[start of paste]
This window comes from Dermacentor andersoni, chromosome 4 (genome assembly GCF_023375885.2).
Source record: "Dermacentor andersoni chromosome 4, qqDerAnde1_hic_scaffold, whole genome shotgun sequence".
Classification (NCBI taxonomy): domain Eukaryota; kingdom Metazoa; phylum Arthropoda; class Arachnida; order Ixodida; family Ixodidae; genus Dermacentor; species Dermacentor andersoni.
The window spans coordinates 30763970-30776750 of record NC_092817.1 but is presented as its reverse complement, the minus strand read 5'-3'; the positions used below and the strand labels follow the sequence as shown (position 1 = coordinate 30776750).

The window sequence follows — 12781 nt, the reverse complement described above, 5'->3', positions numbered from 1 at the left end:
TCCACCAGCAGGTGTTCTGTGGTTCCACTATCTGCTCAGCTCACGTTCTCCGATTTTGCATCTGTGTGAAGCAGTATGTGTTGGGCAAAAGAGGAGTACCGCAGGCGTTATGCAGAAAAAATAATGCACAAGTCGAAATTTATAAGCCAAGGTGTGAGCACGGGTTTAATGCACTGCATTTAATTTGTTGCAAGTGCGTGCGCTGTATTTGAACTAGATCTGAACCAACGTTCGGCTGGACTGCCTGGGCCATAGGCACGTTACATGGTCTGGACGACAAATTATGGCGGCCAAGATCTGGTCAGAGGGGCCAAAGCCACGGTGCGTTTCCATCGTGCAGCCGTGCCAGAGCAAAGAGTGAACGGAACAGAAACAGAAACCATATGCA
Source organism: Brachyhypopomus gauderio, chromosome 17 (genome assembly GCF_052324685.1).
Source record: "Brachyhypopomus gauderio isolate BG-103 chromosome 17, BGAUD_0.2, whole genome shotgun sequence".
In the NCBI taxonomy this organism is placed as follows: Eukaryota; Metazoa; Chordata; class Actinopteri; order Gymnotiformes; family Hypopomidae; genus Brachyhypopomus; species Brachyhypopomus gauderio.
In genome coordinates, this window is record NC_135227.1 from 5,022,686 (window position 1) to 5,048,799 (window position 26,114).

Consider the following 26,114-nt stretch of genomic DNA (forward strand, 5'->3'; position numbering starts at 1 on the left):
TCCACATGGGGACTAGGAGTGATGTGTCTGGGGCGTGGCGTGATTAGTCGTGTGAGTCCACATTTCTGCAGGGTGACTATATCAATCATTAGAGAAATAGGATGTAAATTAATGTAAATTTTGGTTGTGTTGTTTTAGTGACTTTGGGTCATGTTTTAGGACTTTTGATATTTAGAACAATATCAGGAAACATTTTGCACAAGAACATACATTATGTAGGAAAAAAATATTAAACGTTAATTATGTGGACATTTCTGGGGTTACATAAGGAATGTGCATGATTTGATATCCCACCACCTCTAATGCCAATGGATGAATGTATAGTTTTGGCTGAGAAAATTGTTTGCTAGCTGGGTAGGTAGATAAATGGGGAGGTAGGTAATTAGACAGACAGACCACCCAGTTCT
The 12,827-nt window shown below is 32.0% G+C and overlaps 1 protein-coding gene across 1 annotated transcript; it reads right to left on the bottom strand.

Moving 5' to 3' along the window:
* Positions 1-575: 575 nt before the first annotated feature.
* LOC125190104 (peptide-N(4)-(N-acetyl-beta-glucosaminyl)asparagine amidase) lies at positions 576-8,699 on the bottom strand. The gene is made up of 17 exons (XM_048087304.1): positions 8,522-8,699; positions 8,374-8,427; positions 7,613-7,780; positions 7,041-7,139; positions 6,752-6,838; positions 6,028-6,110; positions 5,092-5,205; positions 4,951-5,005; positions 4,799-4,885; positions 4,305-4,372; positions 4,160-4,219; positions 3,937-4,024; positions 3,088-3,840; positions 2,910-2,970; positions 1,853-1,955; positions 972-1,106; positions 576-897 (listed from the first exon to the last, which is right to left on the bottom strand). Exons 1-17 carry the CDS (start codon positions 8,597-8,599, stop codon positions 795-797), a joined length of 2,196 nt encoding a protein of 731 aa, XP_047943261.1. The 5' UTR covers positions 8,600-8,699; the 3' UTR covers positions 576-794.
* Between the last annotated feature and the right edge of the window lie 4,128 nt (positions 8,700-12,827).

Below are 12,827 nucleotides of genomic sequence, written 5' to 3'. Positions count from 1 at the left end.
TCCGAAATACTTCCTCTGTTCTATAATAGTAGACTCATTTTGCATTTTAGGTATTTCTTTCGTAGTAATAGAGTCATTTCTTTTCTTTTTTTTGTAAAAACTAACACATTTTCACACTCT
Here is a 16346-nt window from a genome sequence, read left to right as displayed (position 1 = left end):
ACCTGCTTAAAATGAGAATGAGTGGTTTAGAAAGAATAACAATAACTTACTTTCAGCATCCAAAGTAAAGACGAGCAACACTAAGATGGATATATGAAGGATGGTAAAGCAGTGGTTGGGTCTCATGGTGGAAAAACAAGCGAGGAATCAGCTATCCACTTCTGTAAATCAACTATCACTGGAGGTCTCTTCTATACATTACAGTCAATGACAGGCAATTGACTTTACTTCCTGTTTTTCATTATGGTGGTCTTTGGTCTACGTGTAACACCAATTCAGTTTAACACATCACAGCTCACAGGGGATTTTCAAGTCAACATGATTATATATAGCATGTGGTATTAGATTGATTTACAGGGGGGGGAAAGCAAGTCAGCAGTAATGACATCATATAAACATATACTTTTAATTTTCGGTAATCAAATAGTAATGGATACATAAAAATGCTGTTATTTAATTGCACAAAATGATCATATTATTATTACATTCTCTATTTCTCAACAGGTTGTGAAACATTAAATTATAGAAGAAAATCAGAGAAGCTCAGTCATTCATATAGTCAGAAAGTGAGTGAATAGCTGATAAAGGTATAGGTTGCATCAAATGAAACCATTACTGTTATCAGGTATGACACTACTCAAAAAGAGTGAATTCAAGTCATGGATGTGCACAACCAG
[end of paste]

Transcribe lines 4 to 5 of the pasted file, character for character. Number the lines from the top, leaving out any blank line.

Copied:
The window spans coordinates 30763970-30776750 of record NC_092817.1 but is presented as its reverse complement, the minus strand read 5'-3'; the positions used below and the strand labels follow the sequence as shown (position 1 = coordinate 30776750).

The window sequence follows — 12781 nt, the reverse complement described above, 5'->3', positions numbered from 1 at the left end: